Source: NPR, based on data from Nielsen Audio Nationwide, for persons 12+.
Note: Data for 2015-2018 is for PRI only.
Source: PRX, based on data from fall 2022 Nielsen Audio Nationwide.
Average revenue at news-focused radio stations in the U.S. remains lower than before the coronavirus pandemic, according to a Pew Research Center analysis of data from BIA Advisory Services’ MEDIA Access Pro. Average revenue for stations in the all-news format was $17.8 million in 2022 – up from $15.9 million in 2020 but well below the $21 million recorded in 2019, before the pandemic. (The BIA Advisory Services database contains revenue data during these years for only 15 of the 27 all-news stations. Therefore, only those stations are included in these averages.)
|Year||Average station revenue|
Note: Data from previous years is updated annually. The BIA Advisory Services database contains revenue data for every year shown in the chart for 15 of the 27 all-news stations; therefore, only those stations are included in the averages. BIA Advisory Services does not typically report revenue for stations that are not part of a radio market. Data includes full-power AM and FM radio stations in the BIA Advisory Services database in 50 U.S. states and the District of Columbia.
Source: Pew Research Center analysis of MEDIA Access Pro & BIA Advisory Services data.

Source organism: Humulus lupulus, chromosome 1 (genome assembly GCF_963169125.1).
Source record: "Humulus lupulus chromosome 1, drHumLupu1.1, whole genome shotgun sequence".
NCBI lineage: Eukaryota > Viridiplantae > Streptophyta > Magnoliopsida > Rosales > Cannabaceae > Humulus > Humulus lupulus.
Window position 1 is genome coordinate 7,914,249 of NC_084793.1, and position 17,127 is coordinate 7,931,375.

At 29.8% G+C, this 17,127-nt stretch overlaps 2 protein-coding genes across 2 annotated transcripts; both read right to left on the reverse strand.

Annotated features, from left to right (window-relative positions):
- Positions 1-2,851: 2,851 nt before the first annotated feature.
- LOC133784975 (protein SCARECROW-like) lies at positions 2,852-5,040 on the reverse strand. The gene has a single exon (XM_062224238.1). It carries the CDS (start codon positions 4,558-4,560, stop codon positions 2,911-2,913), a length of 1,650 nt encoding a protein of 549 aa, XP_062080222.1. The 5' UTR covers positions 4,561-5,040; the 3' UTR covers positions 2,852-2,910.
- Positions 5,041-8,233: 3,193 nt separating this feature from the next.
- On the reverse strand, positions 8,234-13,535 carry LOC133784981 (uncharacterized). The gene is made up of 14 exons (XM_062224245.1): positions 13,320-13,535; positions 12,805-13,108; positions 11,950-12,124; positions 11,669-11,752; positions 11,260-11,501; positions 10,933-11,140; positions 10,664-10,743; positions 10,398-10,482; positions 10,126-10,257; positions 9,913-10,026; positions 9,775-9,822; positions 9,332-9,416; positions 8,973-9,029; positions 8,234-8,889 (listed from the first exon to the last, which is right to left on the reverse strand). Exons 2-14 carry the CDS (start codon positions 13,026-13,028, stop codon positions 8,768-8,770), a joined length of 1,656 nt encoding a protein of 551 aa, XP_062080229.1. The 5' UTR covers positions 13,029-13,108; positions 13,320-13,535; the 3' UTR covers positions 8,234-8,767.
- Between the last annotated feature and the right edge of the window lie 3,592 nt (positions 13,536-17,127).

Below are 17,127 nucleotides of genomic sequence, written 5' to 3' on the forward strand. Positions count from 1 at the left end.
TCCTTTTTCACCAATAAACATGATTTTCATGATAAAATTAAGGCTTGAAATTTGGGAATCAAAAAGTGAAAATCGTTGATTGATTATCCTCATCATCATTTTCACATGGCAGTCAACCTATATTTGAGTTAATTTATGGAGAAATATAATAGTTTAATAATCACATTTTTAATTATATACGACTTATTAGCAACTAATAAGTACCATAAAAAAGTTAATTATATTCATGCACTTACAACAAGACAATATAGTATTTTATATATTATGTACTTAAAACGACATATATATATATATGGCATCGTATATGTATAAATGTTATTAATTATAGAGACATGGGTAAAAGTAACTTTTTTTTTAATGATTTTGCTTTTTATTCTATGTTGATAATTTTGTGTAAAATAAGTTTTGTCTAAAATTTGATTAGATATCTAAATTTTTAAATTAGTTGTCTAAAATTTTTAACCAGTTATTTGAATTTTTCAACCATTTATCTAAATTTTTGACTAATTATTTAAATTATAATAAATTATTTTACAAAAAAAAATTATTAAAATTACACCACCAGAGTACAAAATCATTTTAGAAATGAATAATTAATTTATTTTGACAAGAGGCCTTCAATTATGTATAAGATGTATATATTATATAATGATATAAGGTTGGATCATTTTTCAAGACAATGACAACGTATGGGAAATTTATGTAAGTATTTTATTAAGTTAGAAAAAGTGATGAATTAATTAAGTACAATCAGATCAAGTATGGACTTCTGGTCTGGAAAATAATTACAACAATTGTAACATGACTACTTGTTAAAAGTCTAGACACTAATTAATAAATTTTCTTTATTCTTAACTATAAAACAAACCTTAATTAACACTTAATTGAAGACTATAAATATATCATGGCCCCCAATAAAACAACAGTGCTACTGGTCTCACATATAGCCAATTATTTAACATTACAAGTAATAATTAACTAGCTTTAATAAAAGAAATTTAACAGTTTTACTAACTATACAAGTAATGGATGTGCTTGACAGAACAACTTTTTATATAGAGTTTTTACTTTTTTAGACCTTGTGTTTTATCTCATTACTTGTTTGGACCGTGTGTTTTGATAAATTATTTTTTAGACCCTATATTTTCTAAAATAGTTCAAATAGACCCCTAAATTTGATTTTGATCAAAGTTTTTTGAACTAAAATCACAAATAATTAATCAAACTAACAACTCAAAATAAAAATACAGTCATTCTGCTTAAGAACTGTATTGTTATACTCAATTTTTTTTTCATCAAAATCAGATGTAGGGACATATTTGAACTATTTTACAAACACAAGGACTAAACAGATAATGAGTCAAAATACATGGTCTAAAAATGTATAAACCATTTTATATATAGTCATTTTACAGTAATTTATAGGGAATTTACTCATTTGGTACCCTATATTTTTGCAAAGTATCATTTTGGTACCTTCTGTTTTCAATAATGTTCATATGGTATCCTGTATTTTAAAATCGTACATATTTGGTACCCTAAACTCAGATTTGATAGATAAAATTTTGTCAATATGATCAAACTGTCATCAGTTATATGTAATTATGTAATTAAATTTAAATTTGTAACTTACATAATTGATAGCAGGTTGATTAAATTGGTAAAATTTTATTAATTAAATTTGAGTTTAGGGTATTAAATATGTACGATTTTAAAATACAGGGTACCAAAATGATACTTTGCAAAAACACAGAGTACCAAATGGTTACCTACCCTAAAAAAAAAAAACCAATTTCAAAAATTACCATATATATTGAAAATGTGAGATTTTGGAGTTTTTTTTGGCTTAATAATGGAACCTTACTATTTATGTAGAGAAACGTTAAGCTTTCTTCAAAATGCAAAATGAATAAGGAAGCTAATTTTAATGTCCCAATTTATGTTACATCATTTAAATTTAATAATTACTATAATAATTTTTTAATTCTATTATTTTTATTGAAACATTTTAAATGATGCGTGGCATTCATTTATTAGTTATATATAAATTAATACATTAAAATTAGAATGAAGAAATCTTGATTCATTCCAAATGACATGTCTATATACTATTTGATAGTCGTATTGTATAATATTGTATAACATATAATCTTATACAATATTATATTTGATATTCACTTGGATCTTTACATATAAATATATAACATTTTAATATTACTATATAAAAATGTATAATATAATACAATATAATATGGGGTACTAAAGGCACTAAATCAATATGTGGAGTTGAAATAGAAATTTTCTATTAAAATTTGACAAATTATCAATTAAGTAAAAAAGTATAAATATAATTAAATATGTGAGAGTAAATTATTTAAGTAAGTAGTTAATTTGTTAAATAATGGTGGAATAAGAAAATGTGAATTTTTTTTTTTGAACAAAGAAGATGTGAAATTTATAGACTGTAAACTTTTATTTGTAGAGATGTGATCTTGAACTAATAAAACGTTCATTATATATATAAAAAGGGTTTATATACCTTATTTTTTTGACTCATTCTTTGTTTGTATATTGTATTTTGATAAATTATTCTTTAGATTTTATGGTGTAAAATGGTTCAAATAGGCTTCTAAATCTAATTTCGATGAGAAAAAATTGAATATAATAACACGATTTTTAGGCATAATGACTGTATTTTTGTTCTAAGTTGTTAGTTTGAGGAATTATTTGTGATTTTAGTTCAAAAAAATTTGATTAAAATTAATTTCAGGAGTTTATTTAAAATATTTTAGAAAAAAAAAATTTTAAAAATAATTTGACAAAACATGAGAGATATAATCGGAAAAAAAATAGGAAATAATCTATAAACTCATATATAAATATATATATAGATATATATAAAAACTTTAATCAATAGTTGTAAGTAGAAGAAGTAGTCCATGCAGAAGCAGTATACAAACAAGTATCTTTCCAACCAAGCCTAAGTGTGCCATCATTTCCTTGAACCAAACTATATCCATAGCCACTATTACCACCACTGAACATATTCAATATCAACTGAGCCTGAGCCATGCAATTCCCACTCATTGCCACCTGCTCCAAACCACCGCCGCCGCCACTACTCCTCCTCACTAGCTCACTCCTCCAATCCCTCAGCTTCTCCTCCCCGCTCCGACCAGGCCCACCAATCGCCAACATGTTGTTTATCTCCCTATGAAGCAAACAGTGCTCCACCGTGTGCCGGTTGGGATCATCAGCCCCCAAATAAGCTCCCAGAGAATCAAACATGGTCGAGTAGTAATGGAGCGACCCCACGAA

Most radio journalists feel highly connected to their audience. In the Center’s 2022 survey of journalists in the U.S., about six-in-ten radio and podcast journalists (59%) said they felt extremely or very connected to their listeners. That was significantly higher than the 45% of print journalists, 44% of TV journalists and 43% of online journalists who said the same.
The share of Americans who listen to podcasts has increased substantially over the last decade. As of 2023, 42% of Americans ages 12 and older have listened to a podcast in the past month, according to “The Infinite Dial” report by Edison Research. This has remained relatively constant since 2020, when 37% had listened to a podcast in the past month. A decade ago, in 2013, just 12% of Americans 12 and older said they had listened to a podcast in the past month.
|Year||Ever||In the past month||In the past week|
Note: Edison Research’s survey is conducted in January/February of every year. Between 2014 to 2021, Edison Research partnered with Triton Digital to conduct this survey and produce “The Infinite Dial” report. Weekly podcast listening data was first reported in 2013.
Source: Edison Research, “The Infinite Dial 2023.”
Roughly half of Americans (51%) say they have listened to a podcast in the past year, including one-in-five who report listening to podcasts at least a few times a week, according to a 2022 Center survey. Among U.S. podcast listeners, two-thirds say news is discussed on the podcasts they listen to.
Unlike with radio, younger adults are more likely than older adults to listen to podcasts. Two-thirds (67%) of Americans ages 18 to 29 have listened to a podcast in the past 12 months, compared with just 28% of those 65 and older.
Note: This is an update of a post originally published Feb. 13, 2023.
Intern Alexis Moulton contributed to this fact sheet.